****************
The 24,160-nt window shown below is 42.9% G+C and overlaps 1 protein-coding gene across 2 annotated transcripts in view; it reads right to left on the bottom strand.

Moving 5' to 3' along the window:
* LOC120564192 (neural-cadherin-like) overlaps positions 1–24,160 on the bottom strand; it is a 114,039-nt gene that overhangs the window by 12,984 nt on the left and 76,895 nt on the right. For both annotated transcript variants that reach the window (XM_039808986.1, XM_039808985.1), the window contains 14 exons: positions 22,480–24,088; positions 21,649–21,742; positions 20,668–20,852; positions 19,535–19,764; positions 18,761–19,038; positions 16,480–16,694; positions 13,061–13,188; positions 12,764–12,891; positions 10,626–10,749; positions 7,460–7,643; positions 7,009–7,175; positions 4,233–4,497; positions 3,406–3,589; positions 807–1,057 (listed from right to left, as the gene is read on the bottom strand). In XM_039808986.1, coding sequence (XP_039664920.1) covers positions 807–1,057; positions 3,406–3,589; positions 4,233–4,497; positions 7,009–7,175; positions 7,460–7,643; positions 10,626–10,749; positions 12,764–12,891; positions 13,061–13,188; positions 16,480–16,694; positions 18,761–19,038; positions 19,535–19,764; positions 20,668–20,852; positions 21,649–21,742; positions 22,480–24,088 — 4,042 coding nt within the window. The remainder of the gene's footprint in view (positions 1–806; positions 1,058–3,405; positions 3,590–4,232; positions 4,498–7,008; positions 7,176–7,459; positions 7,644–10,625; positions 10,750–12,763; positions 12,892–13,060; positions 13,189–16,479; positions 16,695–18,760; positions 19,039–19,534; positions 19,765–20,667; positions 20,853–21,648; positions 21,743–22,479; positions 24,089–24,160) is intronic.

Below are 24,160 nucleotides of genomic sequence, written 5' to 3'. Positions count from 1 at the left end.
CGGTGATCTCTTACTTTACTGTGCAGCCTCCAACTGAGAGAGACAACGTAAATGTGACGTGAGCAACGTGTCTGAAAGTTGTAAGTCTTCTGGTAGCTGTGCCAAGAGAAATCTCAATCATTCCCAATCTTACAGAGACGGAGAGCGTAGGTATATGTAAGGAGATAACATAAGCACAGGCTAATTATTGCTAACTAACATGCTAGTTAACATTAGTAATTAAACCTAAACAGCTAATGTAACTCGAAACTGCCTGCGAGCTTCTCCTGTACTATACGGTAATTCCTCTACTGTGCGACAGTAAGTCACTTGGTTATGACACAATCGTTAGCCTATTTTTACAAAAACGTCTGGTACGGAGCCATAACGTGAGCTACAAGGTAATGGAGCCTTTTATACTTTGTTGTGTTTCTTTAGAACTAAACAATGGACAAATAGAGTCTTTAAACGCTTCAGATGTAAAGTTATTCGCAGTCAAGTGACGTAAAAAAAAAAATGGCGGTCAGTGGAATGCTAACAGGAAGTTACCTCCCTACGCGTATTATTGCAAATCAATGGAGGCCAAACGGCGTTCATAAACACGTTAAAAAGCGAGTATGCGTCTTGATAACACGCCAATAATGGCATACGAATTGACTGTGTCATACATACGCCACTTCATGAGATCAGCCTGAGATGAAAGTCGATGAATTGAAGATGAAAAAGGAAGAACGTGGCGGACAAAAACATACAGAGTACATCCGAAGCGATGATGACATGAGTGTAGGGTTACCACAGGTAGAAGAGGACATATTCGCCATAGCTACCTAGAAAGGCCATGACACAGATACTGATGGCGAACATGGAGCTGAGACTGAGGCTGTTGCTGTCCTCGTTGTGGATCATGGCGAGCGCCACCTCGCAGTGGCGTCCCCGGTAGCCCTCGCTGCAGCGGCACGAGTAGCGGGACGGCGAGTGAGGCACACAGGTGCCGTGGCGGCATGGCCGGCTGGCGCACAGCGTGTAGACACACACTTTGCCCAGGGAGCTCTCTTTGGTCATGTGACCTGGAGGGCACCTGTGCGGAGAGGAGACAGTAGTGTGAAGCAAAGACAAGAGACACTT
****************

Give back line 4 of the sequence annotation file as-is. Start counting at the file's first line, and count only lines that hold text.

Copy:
Below are 24,160 nucleotides of genomic sequence, written 5' to 3'. Positions count from 1 at the left end.